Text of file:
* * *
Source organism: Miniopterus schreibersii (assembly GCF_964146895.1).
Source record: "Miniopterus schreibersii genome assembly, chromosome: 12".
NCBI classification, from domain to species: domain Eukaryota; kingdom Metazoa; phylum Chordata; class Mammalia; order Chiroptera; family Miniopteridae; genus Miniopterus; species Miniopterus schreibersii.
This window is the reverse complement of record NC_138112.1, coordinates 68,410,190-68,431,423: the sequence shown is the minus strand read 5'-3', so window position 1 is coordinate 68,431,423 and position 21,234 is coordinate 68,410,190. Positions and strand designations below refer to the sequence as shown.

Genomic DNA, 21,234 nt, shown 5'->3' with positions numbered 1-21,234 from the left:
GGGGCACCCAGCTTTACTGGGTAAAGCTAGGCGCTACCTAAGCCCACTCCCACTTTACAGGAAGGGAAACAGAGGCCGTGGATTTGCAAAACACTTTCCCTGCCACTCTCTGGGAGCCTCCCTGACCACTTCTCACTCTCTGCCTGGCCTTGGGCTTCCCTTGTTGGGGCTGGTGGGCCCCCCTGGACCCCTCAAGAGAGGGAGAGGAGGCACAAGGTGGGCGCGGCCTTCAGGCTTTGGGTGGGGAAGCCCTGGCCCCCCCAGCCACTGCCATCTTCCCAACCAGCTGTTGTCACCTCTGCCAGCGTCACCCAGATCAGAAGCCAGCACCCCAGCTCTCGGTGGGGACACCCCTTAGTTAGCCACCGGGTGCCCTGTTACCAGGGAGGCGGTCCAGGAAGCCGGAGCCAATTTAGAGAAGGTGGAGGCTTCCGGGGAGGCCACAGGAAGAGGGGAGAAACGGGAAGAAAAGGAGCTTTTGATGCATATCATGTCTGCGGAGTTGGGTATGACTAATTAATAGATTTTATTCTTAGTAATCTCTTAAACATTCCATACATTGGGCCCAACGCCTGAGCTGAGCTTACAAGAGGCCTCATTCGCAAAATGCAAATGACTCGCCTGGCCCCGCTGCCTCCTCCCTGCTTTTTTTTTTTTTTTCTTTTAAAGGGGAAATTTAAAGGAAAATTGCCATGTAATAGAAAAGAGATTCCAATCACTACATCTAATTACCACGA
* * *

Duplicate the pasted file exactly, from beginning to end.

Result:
Source organism: Miniopterus schreibersii (assembly GCF_964146895.1).
Source record: "Miniopterus schreibersii genome assembly, chromosome: 12".
NCBI classification, from domain to species: domain Eukaryota; kingdom Metazoa; phylum Chordata; class Mammalia; order Chiroptera; family Miniopteridae; genus Miniopterus; species Miniopterus schreibersii.
This window is the reverse complement of record NC_138112.1, coordinates 68,410,190-68,431,423: the sequence shown is the minus strand read 5'-3', so window position 1 is coordinate 68,431,423 and position 21,234 is coordinate 68,410,190. Positions and strand designations below refer to the sequence as shown.

Genomic DNA, 21,234 nt, shown 5'->3' with positions numbered 1-21,234 from the left:
GGGGCACCCAGCTTTACTGGGTAAAGCTAGGCGCTACCTAAGCCCACTCCCACTTTACAGGAAGGGAAACAGAGGCCGTGGATTTGCAAAACACTTTCCCTGCCACTCTCTGGGAGCCTCCCTGACCACTTCTCACTCTCTGCCTGGCCTTGGGCTTCCCTTGTTGGGGCTGGTGGGCCCCCCTGGACCCCTCAAGAGAGGGAGAGGAGGCACAAGGTGGGCGCGGCCTTCAGGCTTTGGGTGGGGAAGCCCTGGCCCCCCCAGCCACTGCCATCTTCCCAACCAGCTGTTGTCACCTCTGCCAGCGTCACCCAGATCAGAAGCCAGCACCCCAGCTCTCGGTGGGGACACCCCTTAGTTAGCCACCGGGTGCCCTGTTACCAGGGAGGCGGTCCAGGAAGCCGGAGCCAATTTAGAGAAGGTGGAGGCTTCCGGGGAGGCCACAGGAAGAGGGGAGAAACGGGAAGAAAAGGAGCTTTTGATGCATATCATGTCTGCGGAGTTGGGTATGACTAATTAATAGATTTTATTCTTAGTAATCTCTTAAACATTCCATACATTGGGCCCAACGCCTGAGCTGAGCTTACAAGAGGCCTCATTCGCAAAATGCAAATGACTCGCCTGGCCCCGCTGCCTCCTCCCTGCTTTTTTTTTTTTTTTCTTTTAAAGGGGAAATTTAAAGGAAAATTGCCATGTAATAGAAAAGAGATTCCAATCACTACATCTAATTACCACGA